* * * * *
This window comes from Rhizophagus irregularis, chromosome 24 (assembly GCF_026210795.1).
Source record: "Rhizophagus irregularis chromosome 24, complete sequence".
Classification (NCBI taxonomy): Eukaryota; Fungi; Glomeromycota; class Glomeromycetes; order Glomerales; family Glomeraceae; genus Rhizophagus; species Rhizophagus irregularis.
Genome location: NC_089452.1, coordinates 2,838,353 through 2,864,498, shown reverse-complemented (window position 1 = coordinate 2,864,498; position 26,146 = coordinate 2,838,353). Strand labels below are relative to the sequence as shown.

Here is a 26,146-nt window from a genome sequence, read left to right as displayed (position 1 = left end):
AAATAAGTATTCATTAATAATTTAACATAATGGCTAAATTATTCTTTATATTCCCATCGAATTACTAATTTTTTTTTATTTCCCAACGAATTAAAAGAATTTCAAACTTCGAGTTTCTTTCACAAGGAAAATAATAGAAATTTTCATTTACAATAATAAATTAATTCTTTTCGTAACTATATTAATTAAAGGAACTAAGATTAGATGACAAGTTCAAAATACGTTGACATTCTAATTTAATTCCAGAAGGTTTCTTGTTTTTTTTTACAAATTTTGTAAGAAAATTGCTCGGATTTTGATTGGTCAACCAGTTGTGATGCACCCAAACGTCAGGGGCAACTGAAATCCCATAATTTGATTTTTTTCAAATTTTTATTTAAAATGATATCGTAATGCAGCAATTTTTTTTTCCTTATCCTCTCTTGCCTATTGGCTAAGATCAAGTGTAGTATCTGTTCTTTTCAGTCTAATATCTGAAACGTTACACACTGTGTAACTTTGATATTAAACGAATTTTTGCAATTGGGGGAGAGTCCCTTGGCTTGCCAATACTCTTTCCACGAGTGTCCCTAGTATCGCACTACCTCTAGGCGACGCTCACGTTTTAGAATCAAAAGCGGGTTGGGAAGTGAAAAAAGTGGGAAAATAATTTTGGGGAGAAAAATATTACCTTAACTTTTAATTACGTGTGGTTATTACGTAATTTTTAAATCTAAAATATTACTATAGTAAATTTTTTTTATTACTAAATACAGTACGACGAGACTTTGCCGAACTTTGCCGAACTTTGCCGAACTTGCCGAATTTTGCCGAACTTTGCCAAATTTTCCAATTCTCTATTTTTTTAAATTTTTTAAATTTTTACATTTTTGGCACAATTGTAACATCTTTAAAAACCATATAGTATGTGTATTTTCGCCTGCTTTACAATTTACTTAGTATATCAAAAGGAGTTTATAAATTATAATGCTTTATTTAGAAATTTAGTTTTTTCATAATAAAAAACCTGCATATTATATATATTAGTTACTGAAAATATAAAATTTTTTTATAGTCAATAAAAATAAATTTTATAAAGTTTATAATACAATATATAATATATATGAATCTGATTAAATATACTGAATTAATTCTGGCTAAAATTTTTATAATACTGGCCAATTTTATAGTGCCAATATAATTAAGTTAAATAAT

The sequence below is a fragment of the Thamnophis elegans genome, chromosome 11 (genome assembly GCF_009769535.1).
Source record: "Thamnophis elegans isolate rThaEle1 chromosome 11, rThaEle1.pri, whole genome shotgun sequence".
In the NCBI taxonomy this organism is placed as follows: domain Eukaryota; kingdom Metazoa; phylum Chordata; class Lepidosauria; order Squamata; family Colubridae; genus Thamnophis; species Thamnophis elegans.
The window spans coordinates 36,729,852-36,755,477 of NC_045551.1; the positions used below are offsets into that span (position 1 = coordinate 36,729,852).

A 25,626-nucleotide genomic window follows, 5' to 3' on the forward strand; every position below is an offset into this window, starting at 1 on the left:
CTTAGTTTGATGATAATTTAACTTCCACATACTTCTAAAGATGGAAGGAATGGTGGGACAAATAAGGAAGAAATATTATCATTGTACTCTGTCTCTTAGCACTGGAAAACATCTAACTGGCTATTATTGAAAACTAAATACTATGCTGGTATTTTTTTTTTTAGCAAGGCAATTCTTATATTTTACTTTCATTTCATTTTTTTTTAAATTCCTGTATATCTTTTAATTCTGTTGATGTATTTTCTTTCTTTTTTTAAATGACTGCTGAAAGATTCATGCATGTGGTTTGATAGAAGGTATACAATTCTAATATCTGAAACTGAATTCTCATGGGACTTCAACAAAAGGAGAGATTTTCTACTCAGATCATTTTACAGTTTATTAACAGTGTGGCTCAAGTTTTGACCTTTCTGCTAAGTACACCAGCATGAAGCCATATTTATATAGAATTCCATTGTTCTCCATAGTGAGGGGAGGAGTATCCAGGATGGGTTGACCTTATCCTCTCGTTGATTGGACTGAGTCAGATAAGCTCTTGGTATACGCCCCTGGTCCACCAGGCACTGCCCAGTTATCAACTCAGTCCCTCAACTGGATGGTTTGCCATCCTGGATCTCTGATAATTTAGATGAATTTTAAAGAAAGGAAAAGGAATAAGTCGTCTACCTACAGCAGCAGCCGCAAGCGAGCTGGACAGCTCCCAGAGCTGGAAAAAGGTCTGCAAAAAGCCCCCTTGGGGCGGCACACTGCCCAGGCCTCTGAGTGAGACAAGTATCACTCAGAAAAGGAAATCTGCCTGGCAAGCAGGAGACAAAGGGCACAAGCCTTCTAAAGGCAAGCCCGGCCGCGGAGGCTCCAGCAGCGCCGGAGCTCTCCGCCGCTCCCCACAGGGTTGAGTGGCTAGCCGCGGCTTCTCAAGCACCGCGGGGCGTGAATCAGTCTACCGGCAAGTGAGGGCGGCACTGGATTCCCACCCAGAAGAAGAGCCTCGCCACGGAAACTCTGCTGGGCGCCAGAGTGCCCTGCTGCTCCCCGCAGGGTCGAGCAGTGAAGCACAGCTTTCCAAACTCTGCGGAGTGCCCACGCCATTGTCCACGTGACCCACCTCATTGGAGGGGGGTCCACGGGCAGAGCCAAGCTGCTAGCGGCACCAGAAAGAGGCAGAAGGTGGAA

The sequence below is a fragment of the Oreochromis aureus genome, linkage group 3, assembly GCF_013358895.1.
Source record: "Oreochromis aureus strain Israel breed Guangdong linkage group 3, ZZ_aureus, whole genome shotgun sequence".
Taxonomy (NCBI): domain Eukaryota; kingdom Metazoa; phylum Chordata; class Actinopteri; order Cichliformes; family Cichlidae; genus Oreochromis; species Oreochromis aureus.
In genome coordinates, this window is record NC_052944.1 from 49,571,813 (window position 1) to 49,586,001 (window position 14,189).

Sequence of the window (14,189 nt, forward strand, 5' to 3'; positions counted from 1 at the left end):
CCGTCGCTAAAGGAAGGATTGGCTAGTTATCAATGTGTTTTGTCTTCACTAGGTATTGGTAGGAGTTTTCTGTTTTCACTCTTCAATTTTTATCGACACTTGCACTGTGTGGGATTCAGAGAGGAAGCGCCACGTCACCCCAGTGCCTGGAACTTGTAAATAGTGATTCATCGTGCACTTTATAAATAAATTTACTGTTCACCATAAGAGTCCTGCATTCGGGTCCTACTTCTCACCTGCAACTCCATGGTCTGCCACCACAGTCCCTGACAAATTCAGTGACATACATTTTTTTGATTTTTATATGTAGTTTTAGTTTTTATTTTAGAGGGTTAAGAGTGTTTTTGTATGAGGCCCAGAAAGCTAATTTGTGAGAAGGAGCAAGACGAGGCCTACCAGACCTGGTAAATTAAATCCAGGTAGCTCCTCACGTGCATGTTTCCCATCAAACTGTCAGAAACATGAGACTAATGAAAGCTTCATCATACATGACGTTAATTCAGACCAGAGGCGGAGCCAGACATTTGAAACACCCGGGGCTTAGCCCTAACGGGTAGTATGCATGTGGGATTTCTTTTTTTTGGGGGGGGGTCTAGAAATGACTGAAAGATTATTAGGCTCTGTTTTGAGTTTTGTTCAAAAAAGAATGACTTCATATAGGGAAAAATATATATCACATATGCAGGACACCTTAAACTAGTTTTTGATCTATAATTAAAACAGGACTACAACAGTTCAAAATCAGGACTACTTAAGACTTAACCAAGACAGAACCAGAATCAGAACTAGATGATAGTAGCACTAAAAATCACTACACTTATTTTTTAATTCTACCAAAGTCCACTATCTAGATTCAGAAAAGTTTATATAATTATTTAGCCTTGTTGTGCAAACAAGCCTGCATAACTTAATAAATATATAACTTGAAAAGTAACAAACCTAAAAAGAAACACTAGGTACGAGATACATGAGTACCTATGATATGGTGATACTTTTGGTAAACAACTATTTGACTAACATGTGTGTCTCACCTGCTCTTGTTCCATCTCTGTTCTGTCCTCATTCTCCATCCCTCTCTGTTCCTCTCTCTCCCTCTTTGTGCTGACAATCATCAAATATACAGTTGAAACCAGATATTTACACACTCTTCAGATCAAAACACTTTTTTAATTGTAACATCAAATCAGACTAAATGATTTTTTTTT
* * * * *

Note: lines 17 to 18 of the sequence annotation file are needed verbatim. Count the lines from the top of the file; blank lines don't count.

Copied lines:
Sequence of the window (14,189 nt, forward strand, 5' to 3'; positions counted from 1 at the left end):
CCGTCGCTAAAGGAAGGATTGGCTAGTTATCAATGTGTTTTGTCTTCACTAGGTATTGGTAGGAGTTTTCTGTTTTCACTCTTCAATTTTTATCGACACTTGCACTGTGTGGGATTCAGAGAGGAAGCGCCACGTCACCCCAGTGCCTGGAACTTGTAAATAGTGATTCATCGTGCACTTTATAAATAAATTTACTGTTCACCATAAGAGTCCTGCATTCGGGTCCTACTTCTCACCTGCAACTCCATGGTCTGCCACCACAGTCCCTGACAAATTCAGTGACATACATTTTTTTGATTTTTATATGTAGTTTTAGTTTTTATTTTAGAGGGTTAAGAGTGTTTTTGTATGAGGCCCAGAAAGCTAATTTGTGAGAAGGAGCAAGACGAGGCCTACCAGACCTGGTAAATTAAATCCAGGTAGCTCCTCACGTGCATGTTTCCCATCAAACTGTCAGAAACATGAGACTAATGAAAGCTTCATCATACATGACGTTAATTCAGACCAGAGGCGGAGCCAGACATTTGAAACACCCGGGGCTTAGCCCTAACGGGTAGTATGCATGTGGGATTTCTTTTTTTTGGGGGGGGGTCTAGAAATGACTGAAAGATTATTAGGCTCTGTTTTGAGTTTTGTTCAAAAAAGAATGACTTCATATAGGGAAAAATATATATCACATATGCAGGACACCTTAAACTAGTTTTTGATCTATAATTAAAACAGGACTACAACAGTTCAAAATCAGGACTACTTAAGACTTAACCAAGACAGAACCAGAATCAGAACTAGATGATAGTAGCACTAAAAATCACTACACTTATTTTTTAATTCTACCAAAGTCCACTATCTAGATTCAGAAAAGTTTATATAATTATTTAGCCTTGTTGTGCAAACAAGCCTGCATAACTTAATAAATATATAACTTGAAAAGTAACAAACCTAAAAAGAAACACTAGGTACGAGATACATGAGTACCTATGATATGGTGATACTTTTGGTAAACAACTATTTGACTAACATGTGTGTCTCACCTGCTCTTGTTCCATCTCTGTTCTGTCCTCATTCTCCATCCCTCTCTGTTCCTCTCTCTCCCTCTTTGTGCTGACAATCATCAAATATACAGTTGAAACCAGATATTTACACACTCTTCAGATCAAAACACTTTTTTAATTGTAACATCAAATCAGACTAAATGATTTTTTTTT